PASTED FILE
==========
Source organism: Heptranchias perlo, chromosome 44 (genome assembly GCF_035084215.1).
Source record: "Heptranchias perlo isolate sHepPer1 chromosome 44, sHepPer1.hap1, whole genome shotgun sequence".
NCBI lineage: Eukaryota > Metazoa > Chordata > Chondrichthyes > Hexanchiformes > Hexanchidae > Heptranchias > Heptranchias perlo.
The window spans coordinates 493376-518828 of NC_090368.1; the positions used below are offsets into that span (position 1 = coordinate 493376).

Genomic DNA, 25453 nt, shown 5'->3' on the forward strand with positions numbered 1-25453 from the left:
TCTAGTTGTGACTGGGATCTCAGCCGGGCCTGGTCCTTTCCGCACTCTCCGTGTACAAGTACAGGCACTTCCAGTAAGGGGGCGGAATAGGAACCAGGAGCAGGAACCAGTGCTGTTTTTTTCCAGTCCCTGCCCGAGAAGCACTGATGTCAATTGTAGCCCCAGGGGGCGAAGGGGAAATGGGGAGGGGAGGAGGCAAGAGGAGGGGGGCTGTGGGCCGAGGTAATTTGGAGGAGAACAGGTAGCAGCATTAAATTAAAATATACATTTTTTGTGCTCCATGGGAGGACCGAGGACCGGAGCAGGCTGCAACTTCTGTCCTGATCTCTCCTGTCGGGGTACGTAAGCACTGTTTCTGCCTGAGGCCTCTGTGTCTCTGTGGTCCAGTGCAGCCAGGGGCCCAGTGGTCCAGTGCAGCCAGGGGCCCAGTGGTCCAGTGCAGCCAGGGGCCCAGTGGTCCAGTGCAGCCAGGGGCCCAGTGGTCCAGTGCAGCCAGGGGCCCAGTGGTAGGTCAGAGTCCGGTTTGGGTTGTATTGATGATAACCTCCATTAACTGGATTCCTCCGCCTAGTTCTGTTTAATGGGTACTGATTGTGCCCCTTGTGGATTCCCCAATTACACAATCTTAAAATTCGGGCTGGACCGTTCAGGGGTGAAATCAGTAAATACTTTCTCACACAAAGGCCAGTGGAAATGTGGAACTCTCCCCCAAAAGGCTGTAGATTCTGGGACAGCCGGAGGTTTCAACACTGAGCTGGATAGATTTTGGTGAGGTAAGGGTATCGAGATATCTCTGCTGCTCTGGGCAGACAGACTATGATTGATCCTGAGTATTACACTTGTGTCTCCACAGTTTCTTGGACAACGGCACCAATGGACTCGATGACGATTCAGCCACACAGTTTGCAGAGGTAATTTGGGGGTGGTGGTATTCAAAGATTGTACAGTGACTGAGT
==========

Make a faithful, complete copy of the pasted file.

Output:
Source organism: Heptranchias perlo, chromosome 44 (genome assembly GCF_035084215.1).
Source record: "Heptranchias perlo isolate sHepPer1 chromosome 44, sHepPer1.hap1, whole genome shotgun sequence".
NCBI lineage: Eukaryota > Metazoa > Chordata > Chondrichthyes > Hexanchiformes > Hexanchidae > Heptranchias > Heptranchias perlo.
The window spans coordinates 493376-518828 of NC_090368.1; the positions used below are offsets into that span (position 1 = coordinate 493376).

Genomic DNA, 25453 nt, shown 5'->3' on the forward strand with positions numbered 1-25453 from the left:
TCTAGTTGTGACTGGGATCTCAGCCGGGCCTGGTCCTTTCCGCACTCTCCGTGTACAAGTACAGGCACTTCCAGTAAGGGGGCGGAATAGGAACCAGGAGCAGGAACCAGTGCTGTTTTTTTCCAGTCCCTGCCCGAGAAGCACTGATGTCAATTGTAGCCCCAGGGGGCGAAGGGGAAATGGGGAGGGGAGGAGGCAAGAGGAGGGGGGCTGTGGGCCGAGGTAATTTGGAGGAGAACAGGTAGCAGCATTAAATTAAAATATACATTTTTTGTGCTCCATGGGAGGACCGAGGACCGGAGCAGGCTGCAACTTCTGTCCTGATCTCTCCTGTCGGGGTACGTAAGCACTGTTTCTGCCTGAGGCCTCTGTGTCTCTGTGGTCCAGTGCAGCCAGGGGCCCAGTGGTCCAGTGCAGCCAGGGGCCCAGTGGTCCAGTGCAGCCAGGGGCCCAGTGGTCCAGTGCAGCCAGGGGCCCAGTGGTCCAGTGCAGCCAGGGGCCCAGTGGTAGGTCAGAGTCCGGTTTGGGTTGTATTGATGATAACCTCCATTAACTGGATTCCTCCGCCTAGTTCTGTTTAATGGGTACTGATTGTGCCCCTTGTGGATTCCCCAATTACACAATCTTAAAATTCGGGCTGGACCGTTCAGGGGTGAAATCAGTAAATACTTTCTCACACAAAGGCCAGTGGAAATGTGGAACTCTCCCCCAAAAGGCTGTAGATTCTGGGACAGCCGGAGGTTTCAACACTGAGCTGGATAGATTTTGGTGAGGTAAGGGTATCGAGATATCTCTGCTGCTCTGGGCAGACAGACTATGATTGATCCTGAGTATTACACTTGTGTCTCCACAGTTTCTTGGACAACGGCACCAATGGACTCGATGACGATTCAGCCACACAGTTTGCAGAGGTAATTTGGGGGTGGTGGTATTCAAAGATTGTACAGTGACTGAGT